Published by Knopf
We like vegetable stock because its flavor is subtle and doesn’t overpower the flavors of the actual soup. At the store, we pile up vegetable trimmings to throw into stock—carrot peels, celery leaves and bottoms, the ends of onions and leeks. We stay away from cabbage or eggplant or asparagus, anything with a really strong, overwhelming flavor.
Total Timeunder 4 hours
Make Ahead RecipeYes
One Pot MealYes
Taste and Texturelight, savory
Type of Dishstock
- 2 tablespoons unsalted butter
- 2 tablespoons olive oil
- 1 big yellow onion, chopped
- 1 leek, root end and dark-green tops removed, sliced ¼ inch thin, and washed
- 1 big potato (any kind), peeled and chopped
- 2 or 3 medium carrots, chopped
- 2 celery stalks, chopped
- 2 garlic cloves, smashes and peeled
- 8 cups (2 quarts) cold water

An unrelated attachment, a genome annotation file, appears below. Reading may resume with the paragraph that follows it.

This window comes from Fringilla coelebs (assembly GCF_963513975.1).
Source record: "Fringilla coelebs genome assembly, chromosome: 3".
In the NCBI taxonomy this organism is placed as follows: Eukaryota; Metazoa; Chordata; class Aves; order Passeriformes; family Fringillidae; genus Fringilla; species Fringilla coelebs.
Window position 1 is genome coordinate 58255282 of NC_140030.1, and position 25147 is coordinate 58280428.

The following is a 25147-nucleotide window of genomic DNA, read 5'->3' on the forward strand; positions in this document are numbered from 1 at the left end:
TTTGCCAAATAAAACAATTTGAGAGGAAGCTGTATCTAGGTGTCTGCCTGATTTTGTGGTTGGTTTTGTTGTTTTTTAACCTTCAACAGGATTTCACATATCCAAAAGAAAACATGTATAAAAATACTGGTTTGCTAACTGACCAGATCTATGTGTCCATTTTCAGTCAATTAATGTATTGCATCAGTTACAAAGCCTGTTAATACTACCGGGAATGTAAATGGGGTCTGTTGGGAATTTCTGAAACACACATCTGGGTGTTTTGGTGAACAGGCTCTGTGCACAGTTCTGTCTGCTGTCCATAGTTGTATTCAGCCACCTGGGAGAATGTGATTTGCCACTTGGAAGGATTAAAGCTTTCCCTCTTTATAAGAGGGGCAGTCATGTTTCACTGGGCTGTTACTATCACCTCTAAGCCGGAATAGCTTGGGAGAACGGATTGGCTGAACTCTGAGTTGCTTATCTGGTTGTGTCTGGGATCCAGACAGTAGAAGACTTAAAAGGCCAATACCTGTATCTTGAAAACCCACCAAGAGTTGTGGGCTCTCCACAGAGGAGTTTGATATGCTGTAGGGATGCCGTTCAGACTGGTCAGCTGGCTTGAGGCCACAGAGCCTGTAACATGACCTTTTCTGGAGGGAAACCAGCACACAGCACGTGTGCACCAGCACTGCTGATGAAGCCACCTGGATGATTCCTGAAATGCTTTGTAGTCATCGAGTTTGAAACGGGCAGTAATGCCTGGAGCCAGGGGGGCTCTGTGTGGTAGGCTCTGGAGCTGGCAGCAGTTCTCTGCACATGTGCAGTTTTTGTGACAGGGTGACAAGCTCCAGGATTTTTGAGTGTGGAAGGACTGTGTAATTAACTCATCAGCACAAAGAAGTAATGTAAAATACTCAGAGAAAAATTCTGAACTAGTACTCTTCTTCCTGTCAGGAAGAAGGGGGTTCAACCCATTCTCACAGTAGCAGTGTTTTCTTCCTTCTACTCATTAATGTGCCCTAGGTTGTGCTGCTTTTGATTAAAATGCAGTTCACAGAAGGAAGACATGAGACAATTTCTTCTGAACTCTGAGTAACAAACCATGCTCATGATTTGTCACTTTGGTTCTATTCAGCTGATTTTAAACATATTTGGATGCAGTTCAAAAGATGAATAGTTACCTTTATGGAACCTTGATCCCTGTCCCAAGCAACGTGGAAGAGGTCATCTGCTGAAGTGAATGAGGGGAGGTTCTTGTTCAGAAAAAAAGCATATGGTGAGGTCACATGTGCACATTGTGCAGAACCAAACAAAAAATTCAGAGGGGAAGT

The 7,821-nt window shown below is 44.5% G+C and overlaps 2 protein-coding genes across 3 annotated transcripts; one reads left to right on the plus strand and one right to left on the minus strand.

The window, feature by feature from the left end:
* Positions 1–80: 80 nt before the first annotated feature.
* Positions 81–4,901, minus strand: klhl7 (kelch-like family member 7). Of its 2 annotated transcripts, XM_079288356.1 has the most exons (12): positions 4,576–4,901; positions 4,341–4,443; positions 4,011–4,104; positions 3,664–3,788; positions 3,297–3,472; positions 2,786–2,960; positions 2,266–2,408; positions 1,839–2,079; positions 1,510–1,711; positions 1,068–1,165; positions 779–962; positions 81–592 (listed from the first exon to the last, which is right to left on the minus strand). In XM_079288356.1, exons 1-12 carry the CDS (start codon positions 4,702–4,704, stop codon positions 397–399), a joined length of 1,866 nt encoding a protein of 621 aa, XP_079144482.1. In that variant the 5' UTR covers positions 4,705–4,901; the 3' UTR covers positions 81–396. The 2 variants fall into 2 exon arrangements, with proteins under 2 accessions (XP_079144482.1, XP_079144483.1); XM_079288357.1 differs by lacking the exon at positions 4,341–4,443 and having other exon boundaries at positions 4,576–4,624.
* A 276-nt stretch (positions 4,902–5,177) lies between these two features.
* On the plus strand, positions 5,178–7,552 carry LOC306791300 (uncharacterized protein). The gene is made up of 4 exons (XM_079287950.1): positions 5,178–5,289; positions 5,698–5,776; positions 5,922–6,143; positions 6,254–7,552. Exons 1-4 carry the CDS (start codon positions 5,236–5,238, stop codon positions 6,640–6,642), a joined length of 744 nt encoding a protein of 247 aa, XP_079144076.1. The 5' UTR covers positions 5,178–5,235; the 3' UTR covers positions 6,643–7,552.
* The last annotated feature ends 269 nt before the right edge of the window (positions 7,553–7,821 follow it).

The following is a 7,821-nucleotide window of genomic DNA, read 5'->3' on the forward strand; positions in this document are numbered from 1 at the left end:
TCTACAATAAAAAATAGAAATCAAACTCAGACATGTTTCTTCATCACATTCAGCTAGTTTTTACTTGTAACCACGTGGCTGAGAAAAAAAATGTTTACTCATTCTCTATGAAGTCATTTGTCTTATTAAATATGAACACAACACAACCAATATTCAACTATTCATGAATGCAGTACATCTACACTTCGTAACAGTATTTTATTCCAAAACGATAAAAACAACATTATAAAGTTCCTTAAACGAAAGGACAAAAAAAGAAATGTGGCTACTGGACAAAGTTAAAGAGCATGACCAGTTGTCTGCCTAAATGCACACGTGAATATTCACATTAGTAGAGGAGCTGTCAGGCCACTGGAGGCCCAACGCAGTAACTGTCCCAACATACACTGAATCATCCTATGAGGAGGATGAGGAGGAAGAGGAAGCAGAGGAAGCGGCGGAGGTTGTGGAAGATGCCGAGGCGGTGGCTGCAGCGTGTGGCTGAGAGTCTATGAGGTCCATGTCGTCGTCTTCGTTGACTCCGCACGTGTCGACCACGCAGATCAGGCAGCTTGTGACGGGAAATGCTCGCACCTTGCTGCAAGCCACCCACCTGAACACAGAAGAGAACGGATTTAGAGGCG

- 1 bunch fresh Italian parsley, washed and chopped
- 2 bay leaves
- 1 teaspoon salt
- 1 teaspoon whole peppercorns
Sauté the vegetables in the butter and olive oil in a big soup pot over high heat, stirring occasionally to prevent the vegetables from sticking to the pot and burning. When the vegetables begin to soften and reduce in volume, 5–10 minutes, lower the heat to medium and continue cooking until the onions are tender and translucent, about 10 more minutes.
Return the heat to high. Add the water, parsley, bay leaves, salt, and peppercorns and bring to a boil. Lower the heat, and simmer until the water no longer tastes like water—but tastes like broth—at least 2 hours. Pour the stock through a colander, being careful not to let it splash, since it will be very hot. You can use the stock right away, or cool it to room temperature before putting it in the refrigerator or the freezer.
2003 Frank Mentesana and Jerome Audureau